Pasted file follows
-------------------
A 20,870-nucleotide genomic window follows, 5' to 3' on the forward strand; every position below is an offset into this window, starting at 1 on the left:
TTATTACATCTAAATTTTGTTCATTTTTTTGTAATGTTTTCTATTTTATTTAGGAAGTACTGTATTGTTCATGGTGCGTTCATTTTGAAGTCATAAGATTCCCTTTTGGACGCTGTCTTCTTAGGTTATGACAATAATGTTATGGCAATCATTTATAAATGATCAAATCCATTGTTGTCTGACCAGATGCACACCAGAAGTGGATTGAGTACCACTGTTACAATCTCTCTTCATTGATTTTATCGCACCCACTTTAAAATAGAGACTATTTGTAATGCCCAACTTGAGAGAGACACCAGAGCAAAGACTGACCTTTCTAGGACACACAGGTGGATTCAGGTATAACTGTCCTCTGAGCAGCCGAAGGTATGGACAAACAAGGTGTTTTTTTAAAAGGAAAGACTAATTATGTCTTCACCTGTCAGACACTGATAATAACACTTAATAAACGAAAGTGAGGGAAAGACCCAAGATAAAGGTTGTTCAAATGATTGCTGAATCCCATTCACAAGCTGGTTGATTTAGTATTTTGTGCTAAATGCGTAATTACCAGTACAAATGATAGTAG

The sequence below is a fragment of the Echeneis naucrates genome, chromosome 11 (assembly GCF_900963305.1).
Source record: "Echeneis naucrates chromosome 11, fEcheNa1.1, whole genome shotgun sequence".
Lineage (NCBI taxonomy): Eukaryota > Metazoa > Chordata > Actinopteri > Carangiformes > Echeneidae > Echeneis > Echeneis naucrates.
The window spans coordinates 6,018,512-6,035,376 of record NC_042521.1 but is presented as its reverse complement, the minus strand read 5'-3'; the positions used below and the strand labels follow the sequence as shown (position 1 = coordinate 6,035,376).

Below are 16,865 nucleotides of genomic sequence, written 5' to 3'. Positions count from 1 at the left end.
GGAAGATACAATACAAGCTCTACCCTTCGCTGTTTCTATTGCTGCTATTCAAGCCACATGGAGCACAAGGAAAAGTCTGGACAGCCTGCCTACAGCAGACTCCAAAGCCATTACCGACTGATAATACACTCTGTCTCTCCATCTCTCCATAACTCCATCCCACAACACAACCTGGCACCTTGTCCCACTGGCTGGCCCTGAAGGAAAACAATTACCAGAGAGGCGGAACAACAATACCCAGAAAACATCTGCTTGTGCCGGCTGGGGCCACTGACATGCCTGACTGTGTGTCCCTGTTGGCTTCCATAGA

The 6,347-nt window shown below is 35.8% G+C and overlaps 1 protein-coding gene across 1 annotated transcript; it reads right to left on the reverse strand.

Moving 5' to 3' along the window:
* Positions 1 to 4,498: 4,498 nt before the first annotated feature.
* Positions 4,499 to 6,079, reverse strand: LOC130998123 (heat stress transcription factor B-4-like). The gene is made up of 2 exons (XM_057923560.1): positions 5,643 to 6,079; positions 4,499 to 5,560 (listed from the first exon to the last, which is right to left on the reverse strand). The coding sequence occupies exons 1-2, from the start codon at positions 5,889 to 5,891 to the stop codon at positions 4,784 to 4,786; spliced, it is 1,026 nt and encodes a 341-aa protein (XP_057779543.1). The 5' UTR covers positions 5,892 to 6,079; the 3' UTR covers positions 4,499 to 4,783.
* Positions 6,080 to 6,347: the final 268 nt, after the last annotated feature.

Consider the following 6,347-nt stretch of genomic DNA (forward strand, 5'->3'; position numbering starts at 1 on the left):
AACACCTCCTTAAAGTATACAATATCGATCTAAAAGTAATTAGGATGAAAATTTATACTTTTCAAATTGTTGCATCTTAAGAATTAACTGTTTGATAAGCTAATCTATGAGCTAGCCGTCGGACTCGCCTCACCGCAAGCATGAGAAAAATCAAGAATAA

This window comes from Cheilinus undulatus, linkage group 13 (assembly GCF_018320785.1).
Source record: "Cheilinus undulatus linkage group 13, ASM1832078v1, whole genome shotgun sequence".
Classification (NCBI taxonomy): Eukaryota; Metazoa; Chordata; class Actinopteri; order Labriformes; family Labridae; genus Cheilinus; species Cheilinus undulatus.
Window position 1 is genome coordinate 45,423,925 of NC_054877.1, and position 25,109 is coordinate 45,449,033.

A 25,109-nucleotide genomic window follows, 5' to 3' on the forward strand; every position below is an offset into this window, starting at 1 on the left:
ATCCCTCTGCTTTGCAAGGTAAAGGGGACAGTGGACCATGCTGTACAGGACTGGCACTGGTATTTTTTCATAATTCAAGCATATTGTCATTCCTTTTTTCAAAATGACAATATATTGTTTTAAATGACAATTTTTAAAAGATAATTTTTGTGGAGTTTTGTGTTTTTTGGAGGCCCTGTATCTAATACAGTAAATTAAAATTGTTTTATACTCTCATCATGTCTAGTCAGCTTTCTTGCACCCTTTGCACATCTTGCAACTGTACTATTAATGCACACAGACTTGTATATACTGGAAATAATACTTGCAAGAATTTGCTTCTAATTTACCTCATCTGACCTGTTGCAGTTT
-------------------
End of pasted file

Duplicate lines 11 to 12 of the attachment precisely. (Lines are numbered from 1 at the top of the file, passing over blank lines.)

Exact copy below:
* Positions 1 to 4,498: 4,498 nt before the first annotated feature.
* Positions 4,499 to 6,079, reverse strand: LOC130998123 (heat stress transcription factor B-4-like). The gene is made up of 2 exons (XM_057923560.1): positions 5,643 to 6,079; positions 4,499 to 5,560 (listed from the first exon to the last, which is right to left on the reverse strand). The coding sequence occupies exons 1-2, from the start codon at positions 5,889 to 5,891 to the stop codon at positions 4,784 to 4,786; spliced, it is 1,026 nt and encodes a 341-aa protein (XP_057779543.1). The 5' UTR covers positions 5,892 to 6,079; the 3' UTR covers positions 4,499 to 4,783.